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Penny Foolish, Pound Wise
Taking the risk of being short-changed is a good way to get ahead in the long run
When you’re an employee, you exchange value with your employer: time/effort/talent in exchange for pay. If you don’t meet expectations, you get fired -- simple enough. On the other hand, if you exceed expectations, let’s picture that the surplus value you create gets added to an imaginary account.
On the surface, it would appear that any positive balance in that account accrues to your employer: you create “extra value”, they pay you the same, thereby they get a deal. Viewing the situation this way leads some people to make a point of never going above and beyond, on principle. I’ve even heard this view expressed as advice -- that it’s foolish to do more than the bare minimum required to earn your paycheck. Okay then.
That view is wrong, and here’s why: in the long run, most or all of the surplus value in our imaginary ‘account’ actually accrues to the doer. By exceeding expectations and building up a balance of goodwill over time, you end up as the primary reaper of rewards, in a few ways.
Let’s say you’re gunning for a promotion. More than likely, you won’t get it just by meeting expectations for long enough. Or if that’s not true -- let’s say you work somewhere that does customarily reward “meets expectations” -- you better hope that no one around you has been outshining you. In either case, the promotion goes to someone who’s been exceeding expectations. Think of it as having a price tag, and you needing to ‘buy’ it with the balance in your surplus-value account.
Or maybe you want your employer to look upon you favourably at raise or bonus time... In that case, you’re looking to make the usual trade of value for cash -- only, after the fact. If you’re carrying a zero balance in your account, you’ll probably be fighting an uphill battle.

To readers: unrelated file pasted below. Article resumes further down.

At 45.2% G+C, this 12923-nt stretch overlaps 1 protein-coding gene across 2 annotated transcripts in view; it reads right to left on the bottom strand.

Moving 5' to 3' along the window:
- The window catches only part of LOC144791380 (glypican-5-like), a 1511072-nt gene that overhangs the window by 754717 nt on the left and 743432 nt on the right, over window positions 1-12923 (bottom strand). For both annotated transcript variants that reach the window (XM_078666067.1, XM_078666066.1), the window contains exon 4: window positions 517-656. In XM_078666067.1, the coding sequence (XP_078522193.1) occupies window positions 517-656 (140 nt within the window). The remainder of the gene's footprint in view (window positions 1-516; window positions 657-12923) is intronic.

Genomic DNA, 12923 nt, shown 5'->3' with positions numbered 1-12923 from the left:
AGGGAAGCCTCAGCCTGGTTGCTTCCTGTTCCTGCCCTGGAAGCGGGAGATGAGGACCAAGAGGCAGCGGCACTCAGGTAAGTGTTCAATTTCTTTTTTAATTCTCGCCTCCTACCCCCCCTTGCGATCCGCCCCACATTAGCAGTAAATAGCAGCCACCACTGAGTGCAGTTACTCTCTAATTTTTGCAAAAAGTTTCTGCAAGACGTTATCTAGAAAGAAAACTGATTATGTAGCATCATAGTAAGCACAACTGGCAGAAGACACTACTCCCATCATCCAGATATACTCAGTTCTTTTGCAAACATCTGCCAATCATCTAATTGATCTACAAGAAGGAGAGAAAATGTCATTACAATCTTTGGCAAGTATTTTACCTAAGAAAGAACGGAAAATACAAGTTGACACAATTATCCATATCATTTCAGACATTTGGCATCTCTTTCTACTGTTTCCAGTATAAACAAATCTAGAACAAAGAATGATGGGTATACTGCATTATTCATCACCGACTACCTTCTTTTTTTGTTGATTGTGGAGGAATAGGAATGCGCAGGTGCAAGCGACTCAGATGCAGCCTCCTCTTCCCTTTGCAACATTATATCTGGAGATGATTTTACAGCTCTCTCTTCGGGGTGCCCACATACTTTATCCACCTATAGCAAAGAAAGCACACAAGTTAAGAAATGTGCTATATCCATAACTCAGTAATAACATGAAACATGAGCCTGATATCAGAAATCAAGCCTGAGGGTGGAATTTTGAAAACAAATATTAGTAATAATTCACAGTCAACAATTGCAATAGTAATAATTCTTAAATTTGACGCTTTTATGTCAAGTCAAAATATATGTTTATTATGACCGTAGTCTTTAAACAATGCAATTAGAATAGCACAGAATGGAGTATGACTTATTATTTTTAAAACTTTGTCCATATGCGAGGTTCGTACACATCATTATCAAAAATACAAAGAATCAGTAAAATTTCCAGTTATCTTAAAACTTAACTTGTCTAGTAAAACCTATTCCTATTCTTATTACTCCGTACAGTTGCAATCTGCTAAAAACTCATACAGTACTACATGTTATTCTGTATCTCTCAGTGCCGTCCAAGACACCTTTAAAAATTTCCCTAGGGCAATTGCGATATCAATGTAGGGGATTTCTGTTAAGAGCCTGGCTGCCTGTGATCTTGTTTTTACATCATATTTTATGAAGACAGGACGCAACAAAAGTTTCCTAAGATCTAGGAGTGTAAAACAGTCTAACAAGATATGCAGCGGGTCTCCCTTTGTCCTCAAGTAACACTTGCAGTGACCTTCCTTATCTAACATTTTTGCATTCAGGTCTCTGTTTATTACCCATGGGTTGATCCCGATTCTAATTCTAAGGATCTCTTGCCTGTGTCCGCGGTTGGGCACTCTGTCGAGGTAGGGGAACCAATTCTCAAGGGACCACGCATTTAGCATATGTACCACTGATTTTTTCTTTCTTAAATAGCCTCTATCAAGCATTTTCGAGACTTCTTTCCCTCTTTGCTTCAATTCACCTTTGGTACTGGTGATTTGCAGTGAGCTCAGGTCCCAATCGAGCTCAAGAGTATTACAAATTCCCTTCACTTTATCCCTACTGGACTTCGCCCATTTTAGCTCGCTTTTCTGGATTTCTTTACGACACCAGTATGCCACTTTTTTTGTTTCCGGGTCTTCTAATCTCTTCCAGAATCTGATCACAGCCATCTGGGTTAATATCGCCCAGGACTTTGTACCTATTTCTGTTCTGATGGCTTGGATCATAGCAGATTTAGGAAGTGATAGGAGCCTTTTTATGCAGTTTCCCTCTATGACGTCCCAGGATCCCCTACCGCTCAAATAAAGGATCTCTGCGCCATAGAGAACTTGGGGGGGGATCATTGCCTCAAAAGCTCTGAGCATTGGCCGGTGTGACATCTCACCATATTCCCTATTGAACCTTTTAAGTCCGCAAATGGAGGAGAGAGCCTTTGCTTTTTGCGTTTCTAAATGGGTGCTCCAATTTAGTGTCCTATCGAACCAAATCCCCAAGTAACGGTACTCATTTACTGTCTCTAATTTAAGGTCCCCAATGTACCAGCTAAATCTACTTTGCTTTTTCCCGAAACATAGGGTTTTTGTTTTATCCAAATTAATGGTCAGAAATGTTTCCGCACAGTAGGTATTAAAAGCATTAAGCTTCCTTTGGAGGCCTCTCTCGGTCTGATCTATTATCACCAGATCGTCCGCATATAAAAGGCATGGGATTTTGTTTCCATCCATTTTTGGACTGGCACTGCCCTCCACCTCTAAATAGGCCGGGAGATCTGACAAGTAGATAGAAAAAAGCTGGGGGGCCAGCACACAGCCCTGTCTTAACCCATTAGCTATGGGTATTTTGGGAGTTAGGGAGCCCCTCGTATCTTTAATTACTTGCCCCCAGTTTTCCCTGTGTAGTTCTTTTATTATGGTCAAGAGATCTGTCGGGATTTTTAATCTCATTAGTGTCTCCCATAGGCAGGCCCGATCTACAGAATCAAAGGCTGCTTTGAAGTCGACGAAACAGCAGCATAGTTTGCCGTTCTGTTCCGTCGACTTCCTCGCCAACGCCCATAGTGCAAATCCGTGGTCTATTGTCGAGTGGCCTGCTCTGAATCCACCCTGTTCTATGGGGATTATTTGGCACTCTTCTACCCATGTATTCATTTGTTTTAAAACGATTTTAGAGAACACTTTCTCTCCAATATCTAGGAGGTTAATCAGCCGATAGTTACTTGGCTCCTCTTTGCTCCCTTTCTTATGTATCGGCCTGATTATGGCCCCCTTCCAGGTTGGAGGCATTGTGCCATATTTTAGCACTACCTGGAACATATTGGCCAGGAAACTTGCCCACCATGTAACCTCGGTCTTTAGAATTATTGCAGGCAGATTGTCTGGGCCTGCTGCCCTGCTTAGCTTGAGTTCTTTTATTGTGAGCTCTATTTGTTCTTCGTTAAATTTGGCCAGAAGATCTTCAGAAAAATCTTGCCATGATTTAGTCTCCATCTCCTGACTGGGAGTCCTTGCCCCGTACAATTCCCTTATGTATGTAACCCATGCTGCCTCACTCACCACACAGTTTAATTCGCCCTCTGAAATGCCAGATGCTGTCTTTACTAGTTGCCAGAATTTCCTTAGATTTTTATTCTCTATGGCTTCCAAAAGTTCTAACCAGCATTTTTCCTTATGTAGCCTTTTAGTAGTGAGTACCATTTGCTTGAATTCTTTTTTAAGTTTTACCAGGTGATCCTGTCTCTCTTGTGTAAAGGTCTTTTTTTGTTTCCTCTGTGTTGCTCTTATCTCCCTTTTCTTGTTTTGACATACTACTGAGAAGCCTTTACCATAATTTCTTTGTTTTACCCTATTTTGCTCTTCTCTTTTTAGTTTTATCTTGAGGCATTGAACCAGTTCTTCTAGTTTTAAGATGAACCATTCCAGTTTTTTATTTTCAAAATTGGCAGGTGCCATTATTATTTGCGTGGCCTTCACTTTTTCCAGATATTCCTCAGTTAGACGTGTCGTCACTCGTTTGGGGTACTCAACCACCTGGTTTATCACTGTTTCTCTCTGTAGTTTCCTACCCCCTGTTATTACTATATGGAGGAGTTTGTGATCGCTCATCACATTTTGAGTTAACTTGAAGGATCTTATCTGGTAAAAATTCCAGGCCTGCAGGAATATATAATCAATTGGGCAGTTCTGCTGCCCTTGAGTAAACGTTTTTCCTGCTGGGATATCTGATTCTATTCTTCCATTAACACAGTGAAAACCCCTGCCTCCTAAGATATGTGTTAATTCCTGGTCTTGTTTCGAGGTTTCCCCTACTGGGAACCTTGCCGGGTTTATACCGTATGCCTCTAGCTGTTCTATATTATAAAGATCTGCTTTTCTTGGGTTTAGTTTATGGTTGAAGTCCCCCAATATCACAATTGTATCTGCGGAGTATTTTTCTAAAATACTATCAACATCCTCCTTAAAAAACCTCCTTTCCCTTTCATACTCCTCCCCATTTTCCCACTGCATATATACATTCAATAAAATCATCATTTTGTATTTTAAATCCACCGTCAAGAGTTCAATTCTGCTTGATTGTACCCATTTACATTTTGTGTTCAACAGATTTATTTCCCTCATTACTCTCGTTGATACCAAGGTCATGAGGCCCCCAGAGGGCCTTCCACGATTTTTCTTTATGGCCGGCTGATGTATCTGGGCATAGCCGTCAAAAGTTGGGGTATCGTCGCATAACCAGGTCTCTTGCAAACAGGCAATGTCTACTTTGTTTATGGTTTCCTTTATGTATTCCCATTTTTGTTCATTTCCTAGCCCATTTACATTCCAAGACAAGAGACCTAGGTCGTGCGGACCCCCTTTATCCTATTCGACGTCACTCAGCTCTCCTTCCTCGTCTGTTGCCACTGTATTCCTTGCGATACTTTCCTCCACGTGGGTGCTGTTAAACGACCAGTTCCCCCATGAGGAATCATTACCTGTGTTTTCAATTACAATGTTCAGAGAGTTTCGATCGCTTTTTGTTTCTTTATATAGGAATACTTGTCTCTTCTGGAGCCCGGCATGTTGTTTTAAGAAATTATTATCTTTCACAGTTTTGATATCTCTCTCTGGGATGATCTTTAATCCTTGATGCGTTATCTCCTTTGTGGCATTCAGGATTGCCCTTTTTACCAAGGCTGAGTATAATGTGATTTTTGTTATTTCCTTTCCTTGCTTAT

Of course, both of those scenarios -- where you make the first move in offering more value -- involve your employer holding up their end of the bargain, i.e. recognizing your contributions and doing the ‘right’ thing in returning the goodwill to you in some way. Where I see people get hung up sometimes is on the risk that the employer doesn’t seem to act in good faith -- overlooking you for the raise, bonus or promotion despite you having invested more of your energy than you otherwise needed to. You might feel pretty burned if that were to happen.
Still -- I’d argue that the value of your efforts accrues to you, even in that scenario:
By that point, you’ve built up a body of work that you’re able to show off if / when it comes time to look for the next job.
If you’ve accumulated a bunch of goodwill with your current employer, you’ll probably be able to secure a glowing reference to increase your odds of landing a great next opportunity.
An abstract but no less important one: along the way, you will have built the mindset and discipline to give more than you take, which likely gives you even more leverage than either of the previous things.
Zooming out, back to our vigilant friends who deliberately choose to run a zero balance in their surplus-value account, hell-bent on not offering an ounce more energy than they’ll be paid for. This seems to me to be a textbook example of “penny wise, pound foolish” -- right up there with driving across town to save $0.50 on a tank of gas. If your primary concern is on minimizing the apparent risk of short-term exploitation, you’re very likely forfeiting a ton of big-picture value for yourself in the process.
By the way, you can extend this analogy beyond the workplace, to anywhere that you exchange value with people. You can approach these exchanges with a scarcity / zero-sum mindset -- where your #1 goal is to make sure you don’t get taken advantage of -- or you can approach them with an abundance / positive-sum mindset, where your focus is on what you can do for others, even at the risk of being short-changed on occasion. By choosing the latter approach and taking that risk, you won’t have to worry in the long run about getting the things you want.